And imagination is a big part of the Etrian Odyssey experience, because you won’t find any cut scenes here. You won’t find paragraphs of exposition, exaggerated character archetypes vying for your attention and trying their best to make you believe they have depth and some meaningful emotional conflict that you should definitely care about. There is no overarching plot by some ridiculous villain to destroy the world so he can actually save it. There is no melodrama. The sole town and the NPCs in it are static hand-drawn images, with a simple interactive menu overlay. You get requests. You get missions. You complete them. And along the way, many small events add up to a memorable experience. Something hidden in a bush, a fruit plucked from a tree, a spring filled with healing water. A wild animal. It might be friendly; it might just eat your face.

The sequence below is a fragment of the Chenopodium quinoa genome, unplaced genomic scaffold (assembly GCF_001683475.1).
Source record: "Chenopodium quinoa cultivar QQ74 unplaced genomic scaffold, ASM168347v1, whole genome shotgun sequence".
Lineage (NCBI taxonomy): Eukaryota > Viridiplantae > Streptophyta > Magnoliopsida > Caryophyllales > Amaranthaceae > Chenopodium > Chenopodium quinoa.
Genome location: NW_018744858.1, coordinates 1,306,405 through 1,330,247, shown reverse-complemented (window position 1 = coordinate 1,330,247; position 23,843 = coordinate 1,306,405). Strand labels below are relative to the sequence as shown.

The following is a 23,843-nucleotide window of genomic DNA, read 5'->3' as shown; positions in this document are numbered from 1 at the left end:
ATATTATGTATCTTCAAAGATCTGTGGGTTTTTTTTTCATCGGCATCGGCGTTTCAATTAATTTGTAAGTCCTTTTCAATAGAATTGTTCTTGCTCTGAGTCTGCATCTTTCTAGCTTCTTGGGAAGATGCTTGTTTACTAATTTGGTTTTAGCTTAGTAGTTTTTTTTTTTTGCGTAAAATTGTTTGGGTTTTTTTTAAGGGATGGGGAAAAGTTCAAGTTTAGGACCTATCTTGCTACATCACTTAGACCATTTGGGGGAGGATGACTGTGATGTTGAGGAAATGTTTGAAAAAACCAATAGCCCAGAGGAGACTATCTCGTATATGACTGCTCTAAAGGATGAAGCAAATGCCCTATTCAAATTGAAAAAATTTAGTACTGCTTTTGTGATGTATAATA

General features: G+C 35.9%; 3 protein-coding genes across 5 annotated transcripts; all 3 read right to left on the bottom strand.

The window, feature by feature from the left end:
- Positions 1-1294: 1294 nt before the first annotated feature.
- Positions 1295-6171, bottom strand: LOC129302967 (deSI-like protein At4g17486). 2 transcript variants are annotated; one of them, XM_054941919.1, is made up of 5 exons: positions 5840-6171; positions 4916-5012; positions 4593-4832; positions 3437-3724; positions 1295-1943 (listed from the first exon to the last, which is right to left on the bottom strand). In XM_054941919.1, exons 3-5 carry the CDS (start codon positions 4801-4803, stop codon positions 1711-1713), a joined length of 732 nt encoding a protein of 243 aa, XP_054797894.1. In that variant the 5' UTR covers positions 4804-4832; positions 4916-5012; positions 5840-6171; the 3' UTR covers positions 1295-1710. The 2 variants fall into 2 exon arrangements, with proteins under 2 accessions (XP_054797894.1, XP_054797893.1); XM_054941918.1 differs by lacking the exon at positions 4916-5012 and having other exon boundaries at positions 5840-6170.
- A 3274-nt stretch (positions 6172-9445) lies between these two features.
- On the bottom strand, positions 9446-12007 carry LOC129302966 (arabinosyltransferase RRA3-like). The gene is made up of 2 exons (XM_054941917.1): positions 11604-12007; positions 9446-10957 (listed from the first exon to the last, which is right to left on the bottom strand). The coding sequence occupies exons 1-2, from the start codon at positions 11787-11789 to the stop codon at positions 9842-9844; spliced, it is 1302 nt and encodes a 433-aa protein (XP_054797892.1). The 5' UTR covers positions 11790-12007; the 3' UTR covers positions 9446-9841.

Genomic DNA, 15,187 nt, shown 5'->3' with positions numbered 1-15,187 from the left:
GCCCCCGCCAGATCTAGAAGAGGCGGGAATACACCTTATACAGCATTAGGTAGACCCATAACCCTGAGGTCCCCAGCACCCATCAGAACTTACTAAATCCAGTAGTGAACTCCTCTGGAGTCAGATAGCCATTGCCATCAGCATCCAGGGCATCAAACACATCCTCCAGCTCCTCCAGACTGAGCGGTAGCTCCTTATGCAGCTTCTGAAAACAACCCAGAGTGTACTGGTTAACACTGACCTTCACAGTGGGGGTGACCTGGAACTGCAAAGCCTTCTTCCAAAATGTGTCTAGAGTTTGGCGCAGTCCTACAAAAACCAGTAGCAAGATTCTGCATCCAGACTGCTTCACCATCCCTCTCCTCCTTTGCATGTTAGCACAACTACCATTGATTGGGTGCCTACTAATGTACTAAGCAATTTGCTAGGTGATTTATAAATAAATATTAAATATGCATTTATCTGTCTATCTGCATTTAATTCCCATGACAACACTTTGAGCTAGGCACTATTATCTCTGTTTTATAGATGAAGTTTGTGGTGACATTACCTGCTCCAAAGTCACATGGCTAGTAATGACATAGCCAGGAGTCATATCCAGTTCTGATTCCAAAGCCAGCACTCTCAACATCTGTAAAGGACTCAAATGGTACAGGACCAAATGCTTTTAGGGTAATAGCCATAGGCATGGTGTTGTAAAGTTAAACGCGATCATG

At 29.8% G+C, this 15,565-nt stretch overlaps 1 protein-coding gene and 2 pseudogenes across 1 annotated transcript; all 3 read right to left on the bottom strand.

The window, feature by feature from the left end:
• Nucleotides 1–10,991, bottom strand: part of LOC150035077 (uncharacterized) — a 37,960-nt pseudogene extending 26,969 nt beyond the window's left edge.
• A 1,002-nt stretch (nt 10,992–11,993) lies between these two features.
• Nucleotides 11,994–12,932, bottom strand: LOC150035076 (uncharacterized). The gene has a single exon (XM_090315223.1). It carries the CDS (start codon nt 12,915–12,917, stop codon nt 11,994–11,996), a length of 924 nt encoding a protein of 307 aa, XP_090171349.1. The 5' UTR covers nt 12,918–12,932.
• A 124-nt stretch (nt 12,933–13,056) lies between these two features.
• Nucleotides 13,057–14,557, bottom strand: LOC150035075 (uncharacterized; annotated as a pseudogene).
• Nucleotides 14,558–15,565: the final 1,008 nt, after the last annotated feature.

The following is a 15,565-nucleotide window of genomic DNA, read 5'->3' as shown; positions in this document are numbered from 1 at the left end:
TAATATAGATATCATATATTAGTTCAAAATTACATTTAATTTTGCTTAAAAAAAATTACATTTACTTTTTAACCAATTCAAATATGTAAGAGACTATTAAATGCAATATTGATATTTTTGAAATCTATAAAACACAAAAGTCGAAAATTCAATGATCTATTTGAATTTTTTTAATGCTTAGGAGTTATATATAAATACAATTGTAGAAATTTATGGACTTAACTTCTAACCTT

There is so much that the game shows you and very little it feels obligated to outright tell you. For me, that made the story very personal, because I was the one who pieced all of those small moments together into a story. Each member of your guild is someone you gave a name, a face, and a job. Maybe you came up with a back-story for them from the beginning. Maybe one developed as you played the game. Maybe you named them after your real life friends. Maybe they remained a mystery, but they are YOUR characters. They represent YOUR agency in this mysterious place.